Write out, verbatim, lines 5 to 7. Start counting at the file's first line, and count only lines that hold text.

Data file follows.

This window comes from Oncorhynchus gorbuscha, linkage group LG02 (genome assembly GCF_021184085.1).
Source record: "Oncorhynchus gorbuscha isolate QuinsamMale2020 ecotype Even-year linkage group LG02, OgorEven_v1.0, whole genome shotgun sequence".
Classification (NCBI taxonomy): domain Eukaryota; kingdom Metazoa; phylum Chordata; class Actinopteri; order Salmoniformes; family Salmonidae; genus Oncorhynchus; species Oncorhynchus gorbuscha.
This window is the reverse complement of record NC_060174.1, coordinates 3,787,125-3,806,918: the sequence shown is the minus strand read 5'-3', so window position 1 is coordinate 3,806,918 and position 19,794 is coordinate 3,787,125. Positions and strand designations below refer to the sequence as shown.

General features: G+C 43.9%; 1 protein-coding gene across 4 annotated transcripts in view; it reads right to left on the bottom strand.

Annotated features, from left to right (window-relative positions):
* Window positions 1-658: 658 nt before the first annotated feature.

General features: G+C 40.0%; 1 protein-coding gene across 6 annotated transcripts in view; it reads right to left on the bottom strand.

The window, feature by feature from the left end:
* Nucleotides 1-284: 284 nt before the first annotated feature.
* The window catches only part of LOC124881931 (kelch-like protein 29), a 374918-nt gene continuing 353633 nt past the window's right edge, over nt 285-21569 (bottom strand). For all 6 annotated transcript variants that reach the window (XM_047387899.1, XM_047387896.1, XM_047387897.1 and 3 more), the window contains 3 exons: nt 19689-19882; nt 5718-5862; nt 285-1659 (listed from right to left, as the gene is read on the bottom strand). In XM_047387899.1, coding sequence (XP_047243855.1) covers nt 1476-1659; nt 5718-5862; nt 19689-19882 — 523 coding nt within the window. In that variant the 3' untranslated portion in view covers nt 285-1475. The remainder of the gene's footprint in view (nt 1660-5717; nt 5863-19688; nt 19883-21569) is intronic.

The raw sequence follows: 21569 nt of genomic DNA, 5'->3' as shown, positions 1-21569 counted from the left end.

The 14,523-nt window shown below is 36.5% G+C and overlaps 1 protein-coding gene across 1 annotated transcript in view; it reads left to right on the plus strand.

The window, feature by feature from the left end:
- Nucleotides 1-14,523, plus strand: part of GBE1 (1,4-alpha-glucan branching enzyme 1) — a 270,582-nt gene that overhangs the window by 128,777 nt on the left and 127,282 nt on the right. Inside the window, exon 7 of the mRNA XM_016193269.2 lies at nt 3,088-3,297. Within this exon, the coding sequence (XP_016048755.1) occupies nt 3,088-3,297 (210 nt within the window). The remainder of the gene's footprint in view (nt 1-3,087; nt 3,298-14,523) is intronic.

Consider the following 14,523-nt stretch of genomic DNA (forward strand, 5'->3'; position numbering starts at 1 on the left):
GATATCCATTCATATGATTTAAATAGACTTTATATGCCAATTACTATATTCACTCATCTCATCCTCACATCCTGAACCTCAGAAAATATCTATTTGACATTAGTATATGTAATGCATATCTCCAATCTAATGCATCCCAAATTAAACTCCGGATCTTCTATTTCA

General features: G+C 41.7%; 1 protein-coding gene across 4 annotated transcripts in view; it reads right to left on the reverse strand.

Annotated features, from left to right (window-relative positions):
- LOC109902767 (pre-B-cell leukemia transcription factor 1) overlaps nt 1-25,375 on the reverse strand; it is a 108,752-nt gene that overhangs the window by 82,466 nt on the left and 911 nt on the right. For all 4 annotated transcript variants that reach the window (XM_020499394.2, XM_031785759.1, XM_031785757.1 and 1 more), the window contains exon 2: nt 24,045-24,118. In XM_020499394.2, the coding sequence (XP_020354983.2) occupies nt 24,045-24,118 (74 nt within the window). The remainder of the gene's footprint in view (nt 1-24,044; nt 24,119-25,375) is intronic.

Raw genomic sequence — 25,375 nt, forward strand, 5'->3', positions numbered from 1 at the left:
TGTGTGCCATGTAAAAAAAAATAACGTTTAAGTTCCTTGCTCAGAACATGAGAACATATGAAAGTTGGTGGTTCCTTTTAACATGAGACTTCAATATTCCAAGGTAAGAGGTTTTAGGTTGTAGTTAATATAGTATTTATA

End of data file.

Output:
General features: G+C 43.9%; 1 protein-coding gene across 4 annotated transcripts in view; it reads right to left on the bottom strand.

Annotated features, from left to right (window-relative positions):
* Window positions 1-658: 658 nt before the first annotated feature.